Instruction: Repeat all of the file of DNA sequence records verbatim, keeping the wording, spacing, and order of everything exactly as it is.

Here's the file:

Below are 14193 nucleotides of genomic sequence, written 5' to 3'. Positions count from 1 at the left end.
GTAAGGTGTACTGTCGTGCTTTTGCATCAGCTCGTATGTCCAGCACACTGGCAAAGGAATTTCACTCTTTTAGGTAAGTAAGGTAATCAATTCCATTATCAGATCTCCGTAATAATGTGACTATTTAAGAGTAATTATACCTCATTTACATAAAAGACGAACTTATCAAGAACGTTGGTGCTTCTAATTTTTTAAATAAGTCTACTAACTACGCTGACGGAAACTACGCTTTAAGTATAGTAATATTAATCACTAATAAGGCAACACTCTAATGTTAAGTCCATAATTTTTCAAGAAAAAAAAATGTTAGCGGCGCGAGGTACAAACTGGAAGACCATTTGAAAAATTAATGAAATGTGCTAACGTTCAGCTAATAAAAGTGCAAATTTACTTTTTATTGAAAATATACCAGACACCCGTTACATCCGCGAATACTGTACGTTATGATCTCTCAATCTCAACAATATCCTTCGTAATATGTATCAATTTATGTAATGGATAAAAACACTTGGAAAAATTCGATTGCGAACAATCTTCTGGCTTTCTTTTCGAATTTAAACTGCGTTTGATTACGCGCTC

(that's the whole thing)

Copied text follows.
Below are 14193 nucleotides of genomic sequence, written 5' to 3'. Positions count from 1 at the left end.
GTAAGGTGTACTGTCGTGCTTTTGCATCAGCTCGTATGTCCAGCACACTGGCAAAGGAATTTCACTCTTTTAGGTAAGTAAGGTAATCAATTCCATTATCAGATCTCCGTAATAATGTGACTATTTAAGAGTAATTATACCTCATTTACATAAAAGACGAACTTATCAAGAACGTTGGTGCTTCTAATTTTTTAAATAAGTCTACTAACTACGCTGACGGAAACTACGCTTTAAGTATAGTAATATTAATCACTAATAAGGCAACACTCTAATGTTAAGTCCATAATTTTTCAAGAAAAAAAAATGTTAGCGGCGCGAGGTACAAACTGGAAGACCATTTGAAAAATTAATGAAATGTGCTAACGTTCAGCTAATAAAAGTGCAAATTTACTTTTTATTGAAAATATACCAGACACCCGTTACATCCGCGAATACTGTACGTTATGATCTCTCAATCTCAACAATATCCTTCGTAATATGTATCAATTTATGTAATGGATAAAAACACTTGGAAAAATTCGATTGCGAACAATCTTCTGGCTTTCTTTTCGAATTTAAACTGCGTTTGATTACGCGCTC